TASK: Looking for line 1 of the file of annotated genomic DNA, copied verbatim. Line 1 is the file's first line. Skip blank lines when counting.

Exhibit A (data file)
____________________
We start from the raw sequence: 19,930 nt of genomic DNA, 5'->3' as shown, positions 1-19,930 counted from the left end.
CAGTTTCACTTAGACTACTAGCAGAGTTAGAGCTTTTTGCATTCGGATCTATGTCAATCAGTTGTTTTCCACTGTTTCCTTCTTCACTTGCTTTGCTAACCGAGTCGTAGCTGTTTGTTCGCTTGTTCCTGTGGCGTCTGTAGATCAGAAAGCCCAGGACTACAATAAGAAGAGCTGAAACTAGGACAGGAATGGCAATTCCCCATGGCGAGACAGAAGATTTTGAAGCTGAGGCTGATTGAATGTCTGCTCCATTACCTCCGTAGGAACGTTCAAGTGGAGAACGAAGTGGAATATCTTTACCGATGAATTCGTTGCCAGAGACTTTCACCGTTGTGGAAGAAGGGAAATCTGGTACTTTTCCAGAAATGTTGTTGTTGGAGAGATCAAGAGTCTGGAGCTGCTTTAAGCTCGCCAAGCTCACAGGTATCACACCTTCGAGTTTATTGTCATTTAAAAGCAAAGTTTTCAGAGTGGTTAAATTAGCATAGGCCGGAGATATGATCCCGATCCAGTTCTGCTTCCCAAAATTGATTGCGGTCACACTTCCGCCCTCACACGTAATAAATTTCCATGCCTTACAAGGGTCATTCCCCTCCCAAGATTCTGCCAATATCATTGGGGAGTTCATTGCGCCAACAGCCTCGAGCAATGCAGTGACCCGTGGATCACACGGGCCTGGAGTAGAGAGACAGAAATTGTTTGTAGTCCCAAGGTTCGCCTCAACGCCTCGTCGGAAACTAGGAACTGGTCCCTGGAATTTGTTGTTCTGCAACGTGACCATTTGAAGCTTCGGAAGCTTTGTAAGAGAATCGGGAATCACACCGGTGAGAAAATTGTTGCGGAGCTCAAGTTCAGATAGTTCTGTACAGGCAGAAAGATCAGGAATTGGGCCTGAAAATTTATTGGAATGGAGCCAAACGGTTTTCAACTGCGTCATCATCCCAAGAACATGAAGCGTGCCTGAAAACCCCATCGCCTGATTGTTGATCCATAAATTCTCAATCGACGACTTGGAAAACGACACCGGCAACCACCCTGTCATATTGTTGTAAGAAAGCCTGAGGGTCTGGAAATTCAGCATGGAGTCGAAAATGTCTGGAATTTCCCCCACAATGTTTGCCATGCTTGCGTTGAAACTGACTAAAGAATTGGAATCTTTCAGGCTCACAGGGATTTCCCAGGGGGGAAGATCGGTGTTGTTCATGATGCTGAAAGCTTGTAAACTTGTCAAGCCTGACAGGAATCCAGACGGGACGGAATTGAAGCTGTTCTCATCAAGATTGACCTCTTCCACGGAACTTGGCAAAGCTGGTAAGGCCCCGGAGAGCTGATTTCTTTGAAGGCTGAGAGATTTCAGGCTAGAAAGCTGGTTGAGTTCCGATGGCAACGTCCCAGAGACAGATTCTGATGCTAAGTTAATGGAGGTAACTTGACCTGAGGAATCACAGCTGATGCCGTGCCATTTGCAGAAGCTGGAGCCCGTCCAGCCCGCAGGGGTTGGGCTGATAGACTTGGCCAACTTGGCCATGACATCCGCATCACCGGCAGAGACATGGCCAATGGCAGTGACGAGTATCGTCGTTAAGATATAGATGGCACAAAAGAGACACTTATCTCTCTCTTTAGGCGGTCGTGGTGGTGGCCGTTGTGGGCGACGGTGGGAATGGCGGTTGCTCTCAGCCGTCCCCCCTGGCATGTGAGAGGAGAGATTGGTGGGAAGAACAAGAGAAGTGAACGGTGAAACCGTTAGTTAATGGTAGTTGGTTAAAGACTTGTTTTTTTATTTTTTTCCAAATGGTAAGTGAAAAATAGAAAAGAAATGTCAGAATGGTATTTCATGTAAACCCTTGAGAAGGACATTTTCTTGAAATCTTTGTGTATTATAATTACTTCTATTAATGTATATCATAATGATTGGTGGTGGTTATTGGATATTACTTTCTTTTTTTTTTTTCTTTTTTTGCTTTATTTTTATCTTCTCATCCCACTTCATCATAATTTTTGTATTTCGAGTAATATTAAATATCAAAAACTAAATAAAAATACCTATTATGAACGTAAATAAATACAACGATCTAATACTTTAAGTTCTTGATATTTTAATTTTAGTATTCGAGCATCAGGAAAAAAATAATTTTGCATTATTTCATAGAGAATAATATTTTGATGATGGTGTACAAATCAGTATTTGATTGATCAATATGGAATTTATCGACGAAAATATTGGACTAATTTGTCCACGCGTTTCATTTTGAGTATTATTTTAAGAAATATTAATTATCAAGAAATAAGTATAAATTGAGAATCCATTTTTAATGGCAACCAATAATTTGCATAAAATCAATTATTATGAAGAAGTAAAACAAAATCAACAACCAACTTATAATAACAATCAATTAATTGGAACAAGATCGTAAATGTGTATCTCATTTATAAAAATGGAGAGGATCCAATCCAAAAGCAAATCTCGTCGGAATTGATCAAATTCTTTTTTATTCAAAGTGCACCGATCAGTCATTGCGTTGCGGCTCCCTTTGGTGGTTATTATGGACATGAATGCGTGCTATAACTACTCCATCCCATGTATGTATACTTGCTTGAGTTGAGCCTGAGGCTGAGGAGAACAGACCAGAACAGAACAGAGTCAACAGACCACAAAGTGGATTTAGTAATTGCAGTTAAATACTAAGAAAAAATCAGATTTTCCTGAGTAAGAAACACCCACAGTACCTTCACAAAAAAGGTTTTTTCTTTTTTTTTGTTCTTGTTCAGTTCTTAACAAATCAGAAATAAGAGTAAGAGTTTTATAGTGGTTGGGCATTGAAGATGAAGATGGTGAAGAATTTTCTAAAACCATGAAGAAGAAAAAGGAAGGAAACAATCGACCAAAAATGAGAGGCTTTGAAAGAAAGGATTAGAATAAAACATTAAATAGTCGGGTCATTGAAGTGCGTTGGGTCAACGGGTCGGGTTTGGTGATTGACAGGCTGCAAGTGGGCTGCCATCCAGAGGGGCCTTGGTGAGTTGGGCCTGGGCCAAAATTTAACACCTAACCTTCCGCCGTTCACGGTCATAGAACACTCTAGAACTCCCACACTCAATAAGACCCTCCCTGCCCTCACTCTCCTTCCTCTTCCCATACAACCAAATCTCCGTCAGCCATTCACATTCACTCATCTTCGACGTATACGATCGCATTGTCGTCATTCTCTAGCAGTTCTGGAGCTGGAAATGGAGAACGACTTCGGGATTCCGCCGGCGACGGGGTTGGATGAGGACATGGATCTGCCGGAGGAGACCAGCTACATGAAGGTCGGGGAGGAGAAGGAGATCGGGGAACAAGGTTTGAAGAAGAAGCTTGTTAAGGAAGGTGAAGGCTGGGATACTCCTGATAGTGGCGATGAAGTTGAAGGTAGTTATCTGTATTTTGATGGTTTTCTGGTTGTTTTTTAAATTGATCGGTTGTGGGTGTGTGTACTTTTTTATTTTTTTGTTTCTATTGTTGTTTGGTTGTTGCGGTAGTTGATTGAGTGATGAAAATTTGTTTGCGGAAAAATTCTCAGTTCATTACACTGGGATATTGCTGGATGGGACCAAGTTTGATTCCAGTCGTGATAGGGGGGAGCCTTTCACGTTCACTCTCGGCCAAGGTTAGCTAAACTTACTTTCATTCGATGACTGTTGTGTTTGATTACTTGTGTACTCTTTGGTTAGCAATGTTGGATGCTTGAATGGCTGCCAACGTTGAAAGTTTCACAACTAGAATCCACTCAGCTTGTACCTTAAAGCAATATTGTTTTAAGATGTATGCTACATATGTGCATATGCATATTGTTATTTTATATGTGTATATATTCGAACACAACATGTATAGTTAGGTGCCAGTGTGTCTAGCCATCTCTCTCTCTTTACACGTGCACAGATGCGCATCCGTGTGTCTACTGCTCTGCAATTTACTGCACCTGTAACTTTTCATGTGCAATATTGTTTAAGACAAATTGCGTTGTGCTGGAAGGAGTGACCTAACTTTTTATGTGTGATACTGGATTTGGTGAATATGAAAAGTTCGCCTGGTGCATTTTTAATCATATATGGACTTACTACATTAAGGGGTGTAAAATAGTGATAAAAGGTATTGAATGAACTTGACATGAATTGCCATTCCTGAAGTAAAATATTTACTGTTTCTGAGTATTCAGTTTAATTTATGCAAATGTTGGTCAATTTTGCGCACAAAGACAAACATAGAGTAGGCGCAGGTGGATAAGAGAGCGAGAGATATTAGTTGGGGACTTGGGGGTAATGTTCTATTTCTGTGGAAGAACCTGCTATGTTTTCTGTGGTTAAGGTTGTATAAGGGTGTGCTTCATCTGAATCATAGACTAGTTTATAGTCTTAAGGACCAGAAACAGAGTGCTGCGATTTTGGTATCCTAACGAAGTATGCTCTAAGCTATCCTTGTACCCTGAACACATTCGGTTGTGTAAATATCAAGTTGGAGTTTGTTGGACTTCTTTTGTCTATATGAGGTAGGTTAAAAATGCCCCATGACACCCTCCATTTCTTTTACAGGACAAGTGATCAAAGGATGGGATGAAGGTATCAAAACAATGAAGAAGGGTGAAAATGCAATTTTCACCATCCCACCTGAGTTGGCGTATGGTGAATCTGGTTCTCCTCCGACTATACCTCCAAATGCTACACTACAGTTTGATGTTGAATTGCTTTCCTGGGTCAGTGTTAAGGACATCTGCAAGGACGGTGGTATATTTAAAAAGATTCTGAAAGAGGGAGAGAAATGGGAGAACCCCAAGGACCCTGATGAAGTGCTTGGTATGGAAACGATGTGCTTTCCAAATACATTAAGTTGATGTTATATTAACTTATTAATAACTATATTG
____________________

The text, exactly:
We start from the raw sequence: 19,930 nt of genomic DNA, 5'->3' as shown, positions 1-19,930 counted from the left end.